Mixed Root Vegetable Pickles
Originally published September 22, 2012. Updated on 6/25/2021
When I first became obsessed with pickling, one idea came to mind before all others - Mixed Root Vegetable Pickles!
Mixed Root Vegetable Pickles
With our love of the flavor that the mixed root vegetables bring to some of our favourite dishes (Like my Shepherd's Pie!), I thought it would be a great idea to make pickles based on that same set of flavors.
Well, minus the potatoes, meat, and dairy ingredients, anyway!
These are fabulous!
While they would be great with the addition of dill, jalapenos, mustard seed, etc... we went fairly basic with just garlic and pepper, to more closely capture the flavors in our beloved Shepherd's Pie - and really let the flavors of the root vegetables take center stage.
Unlike cucumber pickles - cucumbers have a very mild taste - the root vegetables bring a lot of flavor to the finished pickles here.
A Few Notes on Pickling
1. The amount of brine you're going to need will vary widely depend on the shape and size of your vegetable slices, the size of jar you use, and how well you pack them into the jar.
Have a lot of extra vinegar on hand, and either make more brine than you think you'll need, or be prepared to make more as you go.
2. Pickling salt is usually available with the canning supplies in any grocery store.
You'll want to use this, rather than regular table salt - the anti-caking additives in table salt can make your pickle brine go murky and ugly.
3. While you can use previously-used jars for canning (when WELL washed and sterilized!), you need new lids for each new batch. Safety first!
More Pickling and Canning Recipes
Looking for more canned preservation recipes? Here you go!
Homemade Dill Pickles
Homemade Pickled Beets
Homemade Pickled Carrots, 2 Ways
Hoppy Dill Pickle Relish
Hoppy IPA Pickles
Mixed Vegetable Pickles
Roasted Corn Salsa
Roasted Corn Salsa Verde
Roasted Salsa Verde
Sweet Corn Relish
Sweet Mustard Pickles
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Homemade Mixed Root Vegetable Pickles
- 2.5 lbs Parsnips
- 1-1.25 lbs Turnips
- 1 lb Carrots
- 1 ½ lb Rutabaga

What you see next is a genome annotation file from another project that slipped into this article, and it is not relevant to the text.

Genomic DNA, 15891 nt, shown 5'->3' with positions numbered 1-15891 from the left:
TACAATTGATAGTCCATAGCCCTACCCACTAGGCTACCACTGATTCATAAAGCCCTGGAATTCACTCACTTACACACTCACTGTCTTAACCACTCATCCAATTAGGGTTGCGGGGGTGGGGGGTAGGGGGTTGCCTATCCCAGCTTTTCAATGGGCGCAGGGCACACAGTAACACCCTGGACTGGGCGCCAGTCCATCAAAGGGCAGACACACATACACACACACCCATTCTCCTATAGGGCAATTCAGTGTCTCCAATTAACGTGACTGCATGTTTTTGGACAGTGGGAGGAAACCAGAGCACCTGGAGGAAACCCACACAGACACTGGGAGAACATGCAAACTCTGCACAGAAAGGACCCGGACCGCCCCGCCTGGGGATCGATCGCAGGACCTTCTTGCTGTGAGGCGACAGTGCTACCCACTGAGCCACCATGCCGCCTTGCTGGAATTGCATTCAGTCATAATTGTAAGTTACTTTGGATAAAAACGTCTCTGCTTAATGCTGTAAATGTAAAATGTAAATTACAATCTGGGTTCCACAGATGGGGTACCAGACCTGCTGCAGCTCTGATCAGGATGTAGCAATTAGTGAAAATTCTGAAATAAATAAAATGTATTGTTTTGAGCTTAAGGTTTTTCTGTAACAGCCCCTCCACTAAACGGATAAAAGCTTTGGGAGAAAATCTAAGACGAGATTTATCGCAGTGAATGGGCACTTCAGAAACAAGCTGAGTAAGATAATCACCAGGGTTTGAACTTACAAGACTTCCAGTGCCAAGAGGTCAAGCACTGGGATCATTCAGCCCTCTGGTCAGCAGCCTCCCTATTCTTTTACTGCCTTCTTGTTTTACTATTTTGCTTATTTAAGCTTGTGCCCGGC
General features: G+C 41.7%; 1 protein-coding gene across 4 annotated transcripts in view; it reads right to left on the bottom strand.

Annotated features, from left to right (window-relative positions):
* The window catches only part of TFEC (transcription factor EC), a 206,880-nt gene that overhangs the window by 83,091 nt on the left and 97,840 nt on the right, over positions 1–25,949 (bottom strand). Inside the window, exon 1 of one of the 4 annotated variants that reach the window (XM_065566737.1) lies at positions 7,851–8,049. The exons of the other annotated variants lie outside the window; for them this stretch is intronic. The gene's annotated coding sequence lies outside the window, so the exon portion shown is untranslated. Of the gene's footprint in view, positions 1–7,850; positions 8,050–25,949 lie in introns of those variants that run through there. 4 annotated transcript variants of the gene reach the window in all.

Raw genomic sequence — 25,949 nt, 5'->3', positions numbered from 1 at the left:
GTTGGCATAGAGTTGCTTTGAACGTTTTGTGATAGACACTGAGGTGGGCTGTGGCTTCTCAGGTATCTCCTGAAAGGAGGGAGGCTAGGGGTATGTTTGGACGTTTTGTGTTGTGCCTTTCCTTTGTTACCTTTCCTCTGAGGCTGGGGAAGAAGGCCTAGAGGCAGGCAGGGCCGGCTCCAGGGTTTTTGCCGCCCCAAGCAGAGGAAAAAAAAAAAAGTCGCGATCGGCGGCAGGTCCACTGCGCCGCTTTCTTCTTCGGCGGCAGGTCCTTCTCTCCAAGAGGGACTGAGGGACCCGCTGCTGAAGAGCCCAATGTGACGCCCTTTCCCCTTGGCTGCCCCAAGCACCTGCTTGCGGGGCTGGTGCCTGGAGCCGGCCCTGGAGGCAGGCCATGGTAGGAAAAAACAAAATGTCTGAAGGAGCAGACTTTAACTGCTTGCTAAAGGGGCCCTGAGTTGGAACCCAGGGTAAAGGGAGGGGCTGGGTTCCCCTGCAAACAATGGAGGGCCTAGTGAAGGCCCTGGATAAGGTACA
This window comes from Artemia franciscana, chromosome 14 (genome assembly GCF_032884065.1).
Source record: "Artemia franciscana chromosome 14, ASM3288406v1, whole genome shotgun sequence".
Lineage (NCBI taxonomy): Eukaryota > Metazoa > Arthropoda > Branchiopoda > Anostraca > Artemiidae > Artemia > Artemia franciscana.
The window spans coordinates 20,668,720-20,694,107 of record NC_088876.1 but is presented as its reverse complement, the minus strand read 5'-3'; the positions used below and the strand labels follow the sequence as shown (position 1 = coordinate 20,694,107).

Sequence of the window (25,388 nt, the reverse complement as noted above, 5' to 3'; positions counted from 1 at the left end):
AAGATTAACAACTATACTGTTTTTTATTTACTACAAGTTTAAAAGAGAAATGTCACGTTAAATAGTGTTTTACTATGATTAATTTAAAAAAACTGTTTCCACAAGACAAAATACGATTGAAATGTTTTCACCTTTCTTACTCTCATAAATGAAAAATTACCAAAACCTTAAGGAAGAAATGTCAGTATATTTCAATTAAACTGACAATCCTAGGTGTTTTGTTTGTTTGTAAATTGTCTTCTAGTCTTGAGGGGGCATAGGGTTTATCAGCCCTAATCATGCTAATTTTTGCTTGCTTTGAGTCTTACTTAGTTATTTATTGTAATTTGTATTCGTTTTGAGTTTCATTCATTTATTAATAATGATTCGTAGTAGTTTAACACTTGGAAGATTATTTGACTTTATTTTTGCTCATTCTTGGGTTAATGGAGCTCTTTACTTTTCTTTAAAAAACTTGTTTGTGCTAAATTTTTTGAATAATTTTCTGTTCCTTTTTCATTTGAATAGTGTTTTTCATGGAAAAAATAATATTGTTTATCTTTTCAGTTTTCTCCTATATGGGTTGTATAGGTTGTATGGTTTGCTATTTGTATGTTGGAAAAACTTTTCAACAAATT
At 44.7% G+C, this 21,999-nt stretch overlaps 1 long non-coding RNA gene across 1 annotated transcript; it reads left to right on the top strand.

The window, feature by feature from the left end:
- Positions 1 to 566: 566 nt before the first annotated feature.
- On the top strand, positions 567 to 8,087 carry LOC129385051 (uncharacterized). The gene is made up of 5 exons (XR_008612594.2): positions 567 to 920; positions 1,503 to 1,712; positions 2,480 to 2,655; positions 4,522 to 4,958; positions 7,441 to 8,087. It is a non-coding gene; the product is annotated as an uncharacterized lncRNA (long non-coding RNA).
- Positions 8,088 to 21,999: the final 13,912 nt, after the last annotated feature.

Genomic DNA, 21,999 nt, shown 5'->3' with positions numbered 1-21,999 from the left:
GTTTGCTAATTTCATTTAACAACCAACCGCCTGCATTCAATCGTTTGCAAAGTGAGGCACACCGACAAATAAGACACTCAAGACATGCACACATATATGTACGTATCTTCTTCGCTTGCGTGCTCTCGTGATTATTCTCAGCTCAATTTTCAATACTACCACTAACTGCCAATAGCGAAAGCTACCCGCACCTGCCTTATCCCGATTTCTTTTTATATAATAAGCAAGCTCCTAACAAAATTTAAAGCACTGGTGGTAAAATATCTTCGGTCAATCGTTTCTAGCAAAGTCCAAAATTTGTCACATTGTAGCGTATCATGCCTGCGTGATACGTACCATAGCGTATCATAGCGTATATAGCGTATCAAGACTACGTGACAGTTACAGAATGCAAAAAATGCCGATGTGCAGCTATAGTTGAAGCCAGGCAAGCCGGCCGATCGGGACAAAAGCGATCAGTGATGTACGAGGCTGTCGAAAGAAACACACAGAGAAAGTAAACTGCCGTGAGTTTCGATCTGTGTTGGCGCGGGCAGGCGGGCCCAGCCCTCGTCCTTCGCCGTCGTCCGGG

- 1-2 Onions peeled, sliced, and separated.
- 8 cups Vinegar
- 8 cups Hot Water
- 1 cup Pickling Salt
Per pint jar (2x for quart jars):
- ¼ teaspoon Black Peppercorns
- 1-2 cloves Garlic cloves peeled and cut in half
- ¼ teaspoon Mustard Seeds optional
- ½ teaspoon Dill Seed optional
- Peel all of your vegetables, and slice into sticks. Try to keep the thickness of the vegetable sticks about the same, even if that’s not possible of length. (eg: Turnips will have shorter sticks than carrots are capable of, etc).
- Bring a large pot of water to a boil. In batches, blanch your root vegetables for about 1.5 minutes, then quickly submerge in cold water to stop the cooking process. Once finished blanching all of your root veggies, drain well and mix with onion slices. Set aside.
- Fill your LARGE pot with at least 6″ of water, put on medium or high heat to bring it to a boil as you prepare your brine.
- In another pot (NOT the canning pot!), combine vinegar, water, and salt. Bring to a boil, stirring well to dissolve the salt. As the brine heats up, measure your “per jar” ingredients into your sterilized jars. Arrange your prepared vegetables into the jars, packing them tightly.
- Once brine comes to a boil, use a canning funnel to pour brine into prepared jars, leaving about ½″ head space.
- Wipe off the top edges of the jar with a clean, wet towel, top each with a new, sterilized lid, and carefully screw on a clean lid ring. I like to use a kitchen towel for this, the jars are HOT!
- Carefully place your jars of pickles into the boiling water pot, allow to process for 15 minutes.
- CAREFULLY remove them, allow to cool overnight.
- The next morning, check to make sure that all of the jars achieved a proper seal – try to push down in the middle of each lid. If it “pops”, it did not seal. Any jars that didn’t seal should be put in the fridge and used in the next few weeks.
- Leave the jars alone for at least a few days, to allow the flavors to permeate the pickles. Store in a cool, dark area (ideally) for up to 1 year, chill well before eating.